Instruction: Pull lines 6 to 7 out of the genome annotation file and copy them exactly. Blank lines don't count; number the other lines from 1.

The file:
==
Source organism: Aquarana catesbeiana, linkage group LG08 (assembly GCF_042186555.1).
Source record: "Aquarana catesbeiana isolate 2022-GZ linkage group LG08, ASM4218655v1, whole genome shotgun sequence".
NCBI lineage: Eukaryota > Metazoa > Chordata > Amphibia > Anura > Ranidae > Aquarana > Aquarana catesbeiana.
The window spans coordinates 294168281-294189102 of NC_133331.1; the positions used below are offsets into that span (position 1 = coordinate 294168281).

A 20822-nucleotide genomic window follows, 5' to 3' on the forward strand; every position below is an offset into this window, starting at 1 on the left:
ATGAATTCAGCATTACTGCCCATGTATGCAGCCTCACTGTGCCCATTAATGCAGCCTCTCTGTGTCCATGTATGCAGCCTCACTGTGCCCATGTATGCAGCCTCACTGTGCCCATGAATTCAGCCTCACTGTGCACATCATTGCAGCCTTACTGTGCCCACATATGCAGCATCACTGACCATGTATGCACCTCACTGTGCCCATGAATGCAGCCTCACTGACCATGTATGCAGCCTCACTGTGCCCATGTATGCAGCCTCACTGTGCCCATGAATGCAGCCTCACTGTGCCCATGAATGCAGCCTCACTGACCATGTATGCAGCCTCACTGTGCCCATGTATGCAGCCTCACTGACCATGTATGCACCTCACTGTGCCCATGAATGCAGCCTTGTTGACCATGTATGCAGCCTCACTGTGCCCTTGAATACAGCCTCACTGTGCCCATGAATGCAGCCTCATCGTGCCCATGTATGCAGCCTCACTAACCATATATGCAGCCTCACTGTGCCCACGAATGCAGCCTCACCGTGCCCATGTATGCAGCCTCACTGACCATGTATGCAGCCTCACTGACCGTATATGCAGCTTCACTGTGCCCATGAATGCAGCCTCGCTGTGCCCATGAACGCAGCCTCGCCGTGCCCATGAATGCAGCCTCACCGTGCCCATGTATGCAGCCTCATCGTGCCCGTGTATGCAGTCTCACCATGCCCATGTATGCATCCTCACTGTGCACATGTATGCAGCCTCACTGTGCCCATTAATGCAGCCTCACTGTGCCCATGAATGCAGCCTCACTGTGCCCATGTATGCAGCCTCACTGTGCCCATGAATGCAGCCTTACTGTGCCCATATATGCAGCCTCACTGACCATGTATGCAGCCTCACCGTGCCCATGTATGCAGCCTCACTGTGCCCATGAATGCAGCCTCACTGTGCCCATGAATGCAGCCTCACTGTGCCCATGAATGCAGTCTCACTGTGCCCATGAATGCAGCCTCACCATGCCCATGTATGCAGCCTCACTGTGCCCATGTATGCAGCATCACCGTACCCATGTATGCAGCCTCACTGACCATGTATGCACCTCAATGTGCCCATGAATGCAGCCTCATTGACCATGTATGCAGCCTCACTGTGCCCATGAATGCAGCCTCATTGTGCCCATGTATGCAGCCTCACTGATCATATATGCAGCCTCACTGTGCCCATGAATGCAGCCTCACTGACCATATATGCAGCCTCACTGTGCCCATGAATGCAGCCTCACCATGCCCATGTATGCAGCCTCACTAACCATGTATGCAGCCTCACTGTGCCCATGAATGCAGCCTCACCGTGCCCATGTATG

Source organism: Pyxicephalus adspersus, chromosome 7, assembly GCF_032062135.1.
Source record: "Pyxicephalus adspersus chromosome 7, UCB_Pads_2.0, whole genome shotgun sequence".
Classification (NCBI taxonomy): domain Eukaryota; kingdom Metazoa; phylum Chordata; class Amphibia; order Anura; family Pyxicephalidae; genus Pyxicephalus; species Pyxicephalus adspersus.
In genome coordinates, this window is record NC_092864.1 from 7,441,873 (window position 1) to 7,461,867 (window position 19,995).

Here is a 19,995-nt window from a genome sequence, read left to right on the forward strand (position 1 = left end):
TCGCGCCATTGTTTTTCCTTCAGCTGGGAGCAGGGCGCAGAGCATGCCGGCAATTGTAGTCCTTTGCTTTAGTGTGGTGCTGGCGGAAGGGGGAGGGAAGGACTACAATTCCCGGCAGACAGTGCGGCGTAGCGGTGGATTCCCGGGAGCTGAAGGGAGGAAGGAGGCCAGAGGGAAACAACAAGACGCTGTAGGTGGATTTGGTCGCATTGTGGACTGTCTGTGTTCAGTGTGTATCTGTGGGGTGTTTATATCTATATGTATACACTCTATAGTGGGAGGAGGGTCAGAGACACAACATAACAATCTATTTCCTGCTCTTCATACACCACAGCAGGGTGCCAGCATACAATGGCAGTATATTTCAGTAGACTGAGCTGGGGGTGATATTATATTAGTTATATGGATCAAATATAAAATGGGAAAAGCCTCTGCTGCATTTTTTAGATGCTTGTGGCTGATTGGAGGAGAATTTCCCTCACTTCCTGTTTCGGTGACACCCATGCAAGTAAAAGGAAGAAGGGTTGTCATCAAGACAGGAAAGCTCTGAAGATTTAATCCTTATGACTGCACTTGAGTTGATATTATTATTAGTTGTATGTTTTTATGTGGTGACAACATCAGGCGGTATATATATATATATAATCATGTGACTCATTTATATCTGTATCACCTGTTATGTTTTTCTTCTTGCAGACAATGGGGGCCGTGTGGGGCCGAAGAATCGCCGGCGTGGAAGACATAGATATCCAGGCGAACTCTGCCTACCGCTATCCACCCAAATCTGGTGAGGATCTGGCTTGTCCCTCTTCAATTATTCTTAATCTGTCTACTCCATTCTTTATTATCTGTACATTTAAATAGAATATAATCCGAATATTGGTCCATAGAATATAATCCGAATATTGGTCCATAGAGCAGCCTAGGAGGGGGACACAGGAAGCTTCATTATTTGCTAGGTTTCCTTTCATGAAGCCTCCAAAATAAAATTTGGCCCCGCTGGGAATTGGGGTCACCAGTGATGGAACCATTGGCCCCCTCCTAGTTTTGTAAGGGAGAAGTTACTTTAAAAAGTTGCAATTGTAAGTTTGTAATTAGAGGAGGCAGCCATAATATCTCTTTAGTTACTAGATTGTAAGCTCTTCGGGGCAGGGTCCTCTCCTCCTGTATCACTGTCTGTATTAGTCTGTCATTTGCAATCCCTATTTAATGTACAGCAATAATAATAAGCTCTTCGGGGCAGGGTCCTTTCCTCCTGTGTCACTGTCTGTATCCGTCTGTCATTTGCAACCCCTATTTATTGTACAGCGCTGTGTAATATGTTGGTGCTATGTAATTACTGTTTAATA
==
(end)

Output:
ATGAATTCAGCATTACTGCCCATGTATGCAGCCTCACTGTGCCCATTAATGCAGCCTCTCTGTGTCCATGTATGCAGCCTCACTGTGCCCATGTATGCAGCCTCACTGTGCCCATGAATTCAGCCTCACTGTGCACATCATTGCAGCCTTACTGTGCCCACATATGCAGCATCACTGACCATGTATGCACCTCACTGTGCCCATGAATGCAGCCTCACTGACCATGTATGCAGCCTCACTGTGCCCATGTATGCAGCCTCACTGTGCCCATGAATGCAGCCTCACTGTGCCCATGAATGCAGCCTCACTGACCATGTATGCAGCCTCACTGTGCCCATGTATGCAGCCTCACTGACCATGTATGCACCTCACTGTGCCCATGAATGCAGCCTTGTTGACCATGTATGCAGCCTCACTGTGCCCTTGAATACAGCCTCACTGTGCCCATGAATGCAGCCTCATCGTGCCCATGTATGCAGCCTCACTAACCATATATGCAGCCTCACTGTGCCCACGAATGCAGCCTCACCGTGCCCATGTATGCAGCCTCACTGACCATGTATGCAGCCTCACTGACCGTATATGCAGCTTCACTGTGCCCATGAATGCAGCCTCGCTGTGCCCATGAACGCAGCCTCGCCGTGCCCATGAATGCAGCCTCACCGTGCCCATGTATGCAGCCTCATCGTGCCCGTGTATGCAGTCTCACCATGCCCATGTATGCATCCTCACTGTGCACATGTATGCAGCCTCACTGTGCCCATTAATGCAGCCTCACTGTGCCCATGAATGCAGCCTCACTGTGCCCATGTATGCAGCCTCACTGTGCCCATGAATGCAGCCTTACTGTGCCCATATATGCAGCCTCACTGACCATGTATGCAGCCTCACCGTGCCCATGTATGCAGCCTCACTGTGCCCATGAATGCAGCCTCACTGTGCCCATGAATGCAGCCTCACTGTGCCCATGAATGCAGTCTCACTGTGCCCATGAATGCAGCCTCACCATGCCCATGTATGCAGCCTCACTGTGCCCATGTATGCAGCATCACCGTACCCATGTATGCAGCCTCACTGACCATGTATGCACCTCAATGTGCCCATGAATGCAGCCTCATTGACCATGTATGCAGCCTCACTGTGCCCATGAATGCAGCCTCATTGTGCCCATGTATGCAGCCTCACTGATCATATATGCAGCCTCACTGTGCCCATGAATGCAGCCTCACTGACCATATATGCAGCCTCACTGTGCCCATGAATGCAGCCTCACCATGCCCATGTATGCAGCCTCACTAACCATGTATGCAGCCTCACTGTGCCCATGAATGCAGCCTCACCGTGCCCATGTATG

Source organism: Pyxicephalus adspersus, chromosome 7, assembly GCF_032062135.1.